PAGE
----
We are pleased to share a recent decision of a case handled by Friedman Vartolo, LLP. In Goldman Sachs Mortgage Company, Respondent, v. John F. Mares, Appellant, No. 526161 (NY App Div. Nov 1, 2018), the Appellate Division affirmed the Supreme Court’s determination to grant the motion for summary judgment and struck defendant’s answer, counterclaim and affirmative defenses.
The Appellate Court found that the Supreme Court did not err in admitting into evidence the certificate of merit as required by CPLR 3012b (a) with attachments of mortgage, assignment and note with allonges.
Under the business records exception to the hearsay rule, the sole witness at trial was able to testify from review of the business records of the servicer (without having personal knowledge of the creation of the account records), as well as, to the incorporation the prior servicer records into the current servicer. Finally, the Court found that the signatures on the on the note endorsements were statutorily presumed to be genuine and authorized, where the appellant speculated as to their authorization to execute the allonges, and produced no evidence to support that they did not have authorization to do so.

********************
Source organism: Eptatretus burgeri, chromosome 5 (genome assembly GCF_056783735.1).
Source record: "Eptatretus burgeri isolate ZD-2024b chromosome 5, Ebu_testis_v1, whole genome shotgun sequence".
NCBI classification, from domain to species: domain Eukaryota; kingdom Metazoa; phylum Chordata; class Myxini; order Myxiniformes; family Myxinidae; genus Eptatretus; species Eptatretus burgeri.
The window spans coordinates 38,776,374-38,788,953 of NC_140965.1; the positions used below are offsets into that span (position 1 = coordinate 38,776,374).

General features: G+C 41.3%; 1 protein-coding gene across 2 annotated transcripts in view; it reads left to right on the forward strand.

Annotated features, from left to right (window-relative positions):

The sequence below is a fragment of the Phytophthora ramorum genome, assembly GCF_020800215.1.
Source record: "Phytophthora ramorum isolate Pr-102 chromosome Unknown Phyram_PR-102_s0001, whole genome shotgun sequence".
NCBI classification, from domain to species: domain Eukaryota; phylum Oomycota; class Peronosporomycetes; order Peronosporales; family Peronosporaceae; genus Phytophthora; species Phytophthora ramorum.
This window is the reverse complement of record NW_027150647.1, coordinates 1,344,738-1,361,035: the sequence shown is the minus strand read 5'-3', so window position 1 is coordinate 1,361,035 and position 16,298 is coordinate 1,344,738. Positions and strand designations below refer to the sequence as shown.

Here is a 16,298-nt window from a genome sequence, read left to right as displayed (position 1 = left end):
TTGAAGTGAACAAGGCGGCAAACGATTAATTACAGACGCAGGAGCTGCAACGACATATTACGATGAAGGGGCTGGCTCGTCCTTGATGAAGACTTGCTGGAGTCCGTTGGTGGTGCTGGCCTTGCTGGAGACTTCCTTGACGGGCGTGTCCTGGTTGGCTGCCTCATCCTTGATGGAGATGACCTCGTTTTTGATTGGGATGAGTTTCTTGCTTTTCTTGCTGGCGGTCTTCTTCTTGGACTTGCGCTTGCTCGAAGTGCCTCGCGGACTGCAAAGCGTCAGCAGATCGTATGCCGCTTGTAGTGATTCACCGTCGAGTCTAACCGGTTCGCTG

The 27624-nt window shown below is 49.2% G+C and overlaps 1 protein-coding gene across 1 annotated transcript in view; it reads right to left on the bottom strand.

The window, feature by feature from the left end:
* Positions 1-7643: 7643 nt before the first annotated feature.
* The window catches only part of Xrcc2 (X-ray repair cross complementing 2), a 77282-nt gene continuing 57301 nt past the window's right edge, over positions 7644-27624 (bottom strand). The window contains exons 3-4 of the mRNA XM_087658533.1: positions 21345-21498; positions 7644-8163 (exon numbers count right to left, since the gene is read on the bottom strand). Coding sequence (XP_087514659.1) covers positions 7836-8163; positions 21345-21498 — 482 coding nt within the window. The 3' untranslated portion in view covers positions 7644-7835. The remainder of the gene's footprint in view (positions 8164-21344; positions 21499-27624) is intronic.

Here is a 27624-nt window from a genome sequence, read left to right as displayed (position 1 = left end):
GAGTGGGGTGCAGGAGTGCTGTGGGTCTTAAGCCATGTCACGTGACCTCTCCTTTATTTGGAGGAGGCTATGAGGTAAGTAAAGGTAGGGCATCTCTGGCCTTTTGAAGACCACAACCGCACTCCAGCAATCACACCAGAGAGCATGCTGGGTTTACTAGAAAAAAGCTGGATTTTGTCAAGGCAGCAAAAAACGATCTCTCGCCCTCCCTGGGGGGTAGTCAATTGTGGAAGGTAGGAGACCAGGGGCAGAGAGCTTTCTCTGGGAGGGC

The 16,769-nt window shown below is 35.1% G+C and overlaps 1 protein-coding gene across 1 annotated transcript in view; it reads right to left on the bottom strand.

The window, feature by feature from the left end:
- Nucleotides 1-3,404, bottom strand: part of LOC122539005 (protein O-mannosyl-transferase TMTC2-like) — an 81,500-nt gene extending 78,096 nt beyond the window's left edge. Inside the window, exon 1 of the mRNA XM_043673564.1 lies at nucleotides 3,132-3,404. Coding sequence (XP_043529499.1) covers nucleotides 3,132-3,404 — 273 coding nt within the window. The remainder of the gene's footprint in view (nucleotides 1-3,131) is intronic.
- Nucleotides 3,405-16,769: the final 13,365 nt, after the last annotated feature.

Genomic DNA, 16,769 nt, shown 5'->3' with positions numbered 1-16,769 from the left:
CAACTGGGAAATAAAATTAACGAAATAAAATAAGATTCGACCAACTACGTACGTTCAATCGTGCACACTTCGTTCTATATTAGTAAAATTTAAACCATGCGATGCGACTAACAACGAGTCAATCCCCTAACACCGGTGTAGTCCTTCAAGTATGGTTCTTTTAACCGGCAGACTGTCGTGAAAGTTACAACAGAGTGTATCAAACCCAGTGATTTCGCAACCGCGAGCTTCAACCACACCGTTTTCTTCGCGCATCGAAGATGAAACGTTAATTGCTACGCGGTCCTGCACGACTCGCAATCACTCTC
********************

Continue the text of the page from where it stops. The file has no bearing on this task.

A great job by Henry DiStefano of our firm! For more information regarding this case, please contact: Deborah Gallo, Director of Operation at email@example.com